Another problematic situation, is split-grip, where two wheels are on the different surface, normally the dirt, gravel or grass on the side of the track, or with each side dealing with a different amount of water on a wet road. This, along side with the speed and height differences, can quickly lead to an almost uncontrolable spin back across the road or away from it, even with ESP. This is often simulated on skid-pans with a material simulating ice (thrince as slick as oil!), but actually, a normal split grip situation is quite recoverable by stabilizing the car along the edge of the roadway and slowing down sensibly, and than gently getting back on the road or, alternatively, brake hard (Threshold braking) or even perform an emergency stop (locking up the wheels) on the shoulder. It will be mentioned, that some tracks have high-grip surfaces (colored in blue and red according to grip levels) at the edges of the track instead of dirt.
Split-grip can also occur in a longitudinal axle. One particular case is a splash of water or stain of oil (or diesel mixed with water), which creates a sudden reduction in grip levels before a corner or through it. Especially with water, the front tires dry out quickly when reintroduced to the dry surface, but the rear wheels -- being generally cooler and later to leave the slippery surface, will begin to oversteer slightly. If the condition of the tires or the change in grip level is more severe and occurs with the addition of lateral forces (mid corner), the situation can be much harder to control.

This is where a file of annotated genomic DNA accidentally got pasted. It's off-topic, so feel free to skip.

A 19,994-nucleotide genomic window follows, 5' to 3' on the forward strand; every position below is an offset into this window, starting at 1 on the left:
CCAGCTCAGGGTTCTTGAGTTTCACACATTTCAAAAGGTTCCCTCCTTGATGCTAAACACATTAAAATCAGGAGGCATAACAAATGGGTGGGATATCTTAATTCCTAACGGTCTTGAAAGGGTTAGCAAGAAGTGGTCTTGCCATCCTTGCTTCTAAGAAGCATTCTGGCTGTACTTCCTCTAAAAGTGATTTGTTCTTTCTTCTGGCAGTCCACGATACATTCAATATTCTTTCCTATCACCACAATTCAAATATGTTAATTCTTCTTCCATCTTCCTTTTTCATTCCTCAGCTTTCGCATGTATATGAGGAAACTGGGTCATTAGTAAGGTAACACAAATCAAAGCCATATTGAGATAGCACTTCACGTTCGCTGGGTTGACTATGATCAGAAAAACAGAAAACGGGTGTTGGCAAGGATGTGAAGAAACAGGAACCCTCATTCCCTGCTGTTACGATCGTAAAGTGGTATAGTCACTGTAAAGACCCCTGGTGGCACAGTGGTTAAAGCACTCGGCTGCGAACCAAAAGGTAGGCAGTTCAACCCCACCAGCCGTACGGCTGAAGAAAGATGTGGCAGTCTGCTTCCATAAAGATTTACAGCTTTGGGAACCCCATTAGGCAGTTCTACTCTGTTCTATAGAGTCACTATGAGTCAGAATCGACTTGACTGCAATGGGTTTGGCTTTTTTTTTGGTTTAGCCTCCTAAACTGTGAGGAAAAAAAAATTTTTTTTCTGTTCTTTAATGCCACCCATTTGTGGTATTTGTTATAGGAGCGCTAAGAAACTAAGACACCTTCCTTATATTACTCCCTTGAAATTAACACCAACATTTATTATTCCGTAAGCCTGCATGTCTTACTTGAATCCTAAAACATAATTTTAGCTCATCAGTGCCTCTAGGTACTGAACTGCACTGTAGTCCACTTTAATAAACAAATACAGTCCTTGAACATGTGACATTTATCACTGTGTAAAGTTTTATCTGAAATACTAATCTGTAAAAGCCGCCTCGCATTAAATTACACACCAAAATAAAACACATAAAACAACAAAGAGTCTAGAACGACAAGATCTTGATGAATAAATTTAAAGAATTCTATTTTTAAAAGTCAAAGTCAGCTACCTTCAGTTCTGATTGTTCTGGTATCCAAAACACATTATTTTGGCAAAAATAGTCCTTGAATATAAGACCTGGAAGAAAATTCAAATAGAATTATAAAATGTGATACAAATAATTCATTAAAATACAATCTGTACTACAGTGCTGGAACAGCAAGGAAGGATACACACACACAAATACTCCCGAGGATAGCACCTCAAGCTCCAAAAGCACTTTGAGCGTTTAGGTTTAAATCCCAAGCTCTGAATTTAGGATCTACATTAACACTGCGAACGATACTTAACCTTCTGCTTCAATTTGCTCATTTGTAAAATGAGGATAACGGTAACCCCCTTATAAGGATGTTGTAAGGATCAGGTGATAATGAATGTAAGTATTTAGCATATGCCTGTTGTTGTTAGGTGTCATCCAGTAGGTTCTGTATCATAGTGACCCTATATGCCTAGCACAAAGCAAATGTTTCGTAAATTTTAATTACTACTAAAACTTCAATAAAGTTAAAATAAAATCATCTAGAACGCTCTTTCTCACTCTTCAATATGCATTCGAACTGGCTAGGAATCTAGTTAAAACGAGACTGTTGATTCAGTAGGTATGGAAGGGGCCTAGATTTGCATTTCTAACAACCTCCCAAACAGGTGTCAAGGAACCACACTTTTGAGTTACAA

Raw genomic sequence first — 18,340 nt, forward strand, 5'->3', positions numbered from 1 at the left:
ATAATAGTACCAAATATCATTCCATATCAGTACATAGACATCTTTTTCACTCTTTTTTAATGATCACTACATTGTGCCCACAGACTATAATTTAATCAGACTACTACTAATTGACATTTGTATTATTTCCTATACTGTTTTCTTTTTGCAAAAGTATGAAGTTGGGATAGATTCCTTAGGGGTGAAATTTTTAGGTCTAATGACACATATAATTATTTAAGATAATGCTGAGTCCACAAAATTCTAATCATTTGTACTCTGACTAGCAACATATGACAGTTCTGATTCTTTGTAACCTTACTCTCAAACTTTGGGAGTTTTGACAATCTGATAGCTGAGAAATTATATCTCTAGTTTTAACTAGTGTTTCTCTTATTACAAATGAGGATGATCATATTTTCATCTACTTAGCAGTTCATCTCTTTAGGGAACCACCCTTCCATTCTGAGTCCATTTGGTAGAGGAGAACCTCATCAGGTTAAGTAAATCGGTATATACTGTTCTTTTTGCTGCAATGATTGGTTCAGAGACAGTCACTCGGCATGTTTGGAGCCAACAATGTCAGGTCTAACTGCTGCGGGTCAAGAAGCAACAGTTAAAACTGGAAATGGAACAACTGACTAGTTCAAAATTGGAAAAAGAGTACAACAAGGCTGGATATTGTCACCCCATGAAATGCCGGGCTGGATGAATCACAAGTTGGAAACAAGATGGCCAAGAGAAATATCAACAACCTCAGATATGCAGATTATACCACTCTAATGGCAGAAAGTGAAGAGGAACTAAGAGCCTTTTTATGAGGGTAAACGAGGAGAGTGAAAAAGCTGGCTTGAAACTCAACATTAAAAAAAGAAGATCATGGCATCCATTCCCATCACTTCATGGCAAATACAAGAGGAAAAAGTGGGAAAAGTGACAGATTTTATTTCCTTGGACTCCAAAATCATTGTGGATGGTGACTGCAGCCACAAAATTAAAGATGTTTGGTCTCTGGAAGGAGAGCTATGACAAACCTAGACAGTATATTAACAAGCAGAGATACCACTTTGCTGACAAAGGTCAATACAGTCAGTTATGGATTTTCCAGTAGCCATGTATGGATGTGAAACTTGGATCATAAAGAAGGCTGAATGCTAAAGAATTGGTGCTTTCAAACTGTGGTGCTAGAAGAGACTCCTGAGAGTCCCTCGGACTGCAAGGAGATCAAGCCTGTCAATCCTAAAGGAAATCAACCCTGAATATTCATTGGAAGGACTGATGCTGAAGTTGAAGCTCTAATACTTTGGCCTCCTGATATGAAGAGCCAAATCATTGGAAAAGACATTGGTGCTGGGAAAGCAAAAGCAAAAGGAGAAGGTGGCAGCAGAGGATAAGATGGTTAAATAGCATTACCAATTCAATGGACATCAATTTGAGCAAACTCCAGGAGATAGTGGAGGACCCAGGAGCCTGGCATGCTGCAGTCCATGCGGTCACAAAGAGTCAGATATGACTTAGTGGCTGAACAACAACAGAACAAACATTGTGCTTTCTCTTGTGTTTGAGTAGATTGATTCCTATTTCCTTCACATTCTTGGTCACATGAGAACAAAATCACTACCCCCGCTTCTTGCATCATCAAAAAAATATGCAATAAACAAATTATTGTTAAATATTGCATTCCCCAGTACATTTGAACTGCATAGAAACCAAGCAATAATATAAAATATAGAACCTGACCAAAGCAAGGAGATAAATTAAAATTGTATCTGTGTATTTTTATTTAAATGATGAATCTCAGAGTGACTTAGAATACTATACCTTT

Bumpy roads also carry a similar effect. Rally drivers driving on gravel, for instance, have to look up and "read the road surface" ahead, looking in particular for gravel and little stones mid-corner (resulting in an instant decrease of grip) and are also forced to make constant steering corrections, even mid-corner. This is also the reason why ABS is not too efficient on gravel or dirt, as locked-wheels tend to dig into them and than wedge dirt in front of them to contribute to a stop, or grip the better surface underneath the gravel. Gravel and dirt also tend to wedge along the sidewall of the tire, scrubbing off speed while sliding (therefore, countersteering is avoided at all costs). Another maltreat of such roads, and many race tracks, are bumpy roads or uphill inclines, followed by a small jump. When the car is airborne, weight transfer still exist and the driver must use the power to soften the landing, and avoid any sideways forces, because in that case the resulted slide would be nearly impossible to catch.
Correction of understeer
Dealing with a skid is done is several stages:
The correction of understeer is quite intuitive: The car starts going wide, so you ease off of the gas, maybe brake a bit, and it comes back into line. But before you complain about this article being useless, there are some things to notice, because understeer is not that intuitive. When we slide and understeer or oversteer, we recieve too little or too much of a steering response. It's not that we understeered, it's the car that under-steers or under-reacts to our steering input. So the solution is not to steer out of it, but rather to use you feet: Ease off of the gas or brake. Most people will try to steer tighter into the corner. It sounds right, but it can lead to bad consequences.